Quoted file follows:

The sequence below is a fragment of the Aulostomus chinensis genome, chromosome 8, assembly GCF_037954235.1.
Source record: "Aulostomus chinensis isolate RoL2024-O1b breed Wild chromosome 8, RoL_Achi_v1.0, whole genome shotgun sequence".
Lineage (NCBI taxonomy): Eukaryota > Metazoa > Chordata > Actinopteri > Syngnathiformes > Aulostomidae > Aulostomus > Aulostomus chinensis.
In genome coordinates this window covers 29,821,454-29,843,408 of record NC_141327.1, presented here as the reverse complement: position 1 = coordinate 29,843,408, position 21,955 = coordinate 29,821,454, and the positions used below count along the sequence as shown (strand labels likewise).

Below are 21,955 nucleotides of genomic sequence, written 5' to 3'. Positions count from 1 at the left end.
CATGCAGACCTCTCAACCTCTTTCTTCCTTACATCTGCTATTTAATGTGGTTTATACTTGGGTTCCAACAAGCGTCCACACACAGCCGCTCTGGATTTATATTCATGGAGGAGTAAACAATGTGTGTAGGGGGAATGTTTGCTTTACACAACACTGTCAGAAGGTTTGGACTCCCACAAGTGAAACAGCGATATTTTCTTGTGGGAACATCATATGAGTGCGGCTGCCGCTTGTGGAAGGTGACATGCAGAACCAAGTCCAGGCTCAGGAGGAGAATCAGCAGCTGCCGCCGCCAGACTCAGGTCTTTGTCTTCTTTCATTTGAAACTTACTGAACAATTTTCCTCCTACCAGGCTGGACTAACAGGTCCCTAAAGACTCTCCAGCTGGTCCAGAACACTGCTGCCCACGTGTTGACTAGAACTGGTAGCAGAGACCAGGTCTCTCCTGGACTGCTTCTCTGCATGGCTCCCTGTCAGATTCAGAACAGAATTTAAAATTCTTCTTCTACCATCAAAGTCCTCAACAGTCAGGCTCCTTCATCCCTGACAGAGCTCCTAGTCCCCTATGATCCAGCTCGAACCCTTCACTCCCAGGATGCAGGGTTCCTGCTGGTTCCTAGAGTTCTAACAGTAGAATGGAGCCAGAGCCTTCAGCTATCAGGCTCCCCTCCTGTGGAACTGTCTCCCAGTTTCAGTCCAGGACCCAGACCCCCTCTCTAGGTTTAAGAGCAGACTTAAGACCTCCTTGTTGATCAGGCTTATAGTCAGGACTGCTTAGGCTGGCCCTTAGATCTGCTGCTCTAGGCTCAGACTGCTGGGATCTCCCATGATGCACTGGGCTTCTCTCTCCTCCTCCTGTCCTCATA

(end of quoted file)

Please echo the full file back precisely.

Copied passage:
The sequence below is a fragment of the Aulostomus chinensis genome, chromosome 8, assembly GCF_037954235.1.
Source record: "Aulostomus chinensis isolate RoL2024-O1b breed Wild chromosome 8, RoL_Achi_v1.0, whole genome shotgun sequence".
Lineage (NCBI taxonomy): Eukaryota > Metazoa > Chordata > Actinopteri > Syngnathiformes > Aulostomidae > Aulostomus > Aulostomus chinensis.
In genome coordinates this window covers 29,821,454-29,843,408 of record NC_141327.1, presented here as the reverse complement: position 1 = coordinate 29,843,408, position 21,955 = coordinate 29,821,454, and the positions used below count along the sequence as shown (strand labels likewise).

Below are 21,955 nucleotides of genomic sequence, written 5' to 3'. Positions count from 1 at the left end.
CATGCAGACCTCTCAACCTCTTTCTTCCTTACATCTGCTATTTAATGTGGTTTATACTTGGGTTCCAACAAGCGTCCACACACAGCCGCTCTGGATTTATATTCATGGAGGAGTAAACAATGTGTGTAGGGGGAATGTTTGCTTTACACAACACTGTCAGAAGGTTTGGACTCCCACAAGTGAAACAGCGATATTTTCTTGTGGGAACATCATATGAGTGCGGCTGCCGCTTGTGGAAGGTGACATGCAGAACCAAGTCCAGGCTCAGGAGGAGAATCAGCAGCTGCCGCCGCCAGACTCAGGTCTTTGTCTTCTTTCATTTGAAACTTACTGAACAATTTTCCTCCTACCAGGCTGGACTAACAGGTCCCTAAAGACTCTCCAGCTGGTCCAGAACACTGCTGCCCACGTGTTGACTAGAACTGGTAGCAGAGACCAGGTCTCTCCTGGACTGCTTCTCTGCATGGCTCCCTGTCAGATTCAGAACAGAATTTAAAATTCTTCTTCTACCATCAAAGTCCTCAACAGTCAGGCTCCTTCATCCCTGACAGAGCTCCTAGTCCCCTATGATCCAGCTCGAACCCTTCACTCCCAGGATGCAGGGTTCCTGCTGGTTCCTAGAGTTCTAACAGTAGAATGGAGCCAGAGCCTTCAGCTATCAGGCTCCCCTCCTGTGGAACTGTCTCCCAGTTTCAGTCCAGGACCCAGACCCCCTCTCTAGGTTTAAGAGCAGACTTAAGACCTCCTTGTTGATCAGGCTTATAGTCAGGACTGCTTAGGCTGGCCCTTAGATCTGCTGCTCTAGGCTCAGACTGCTGGGATCTCCCATGATGCACTGGGCTTCTCTCTCCTCCTCCTGTCCTCATA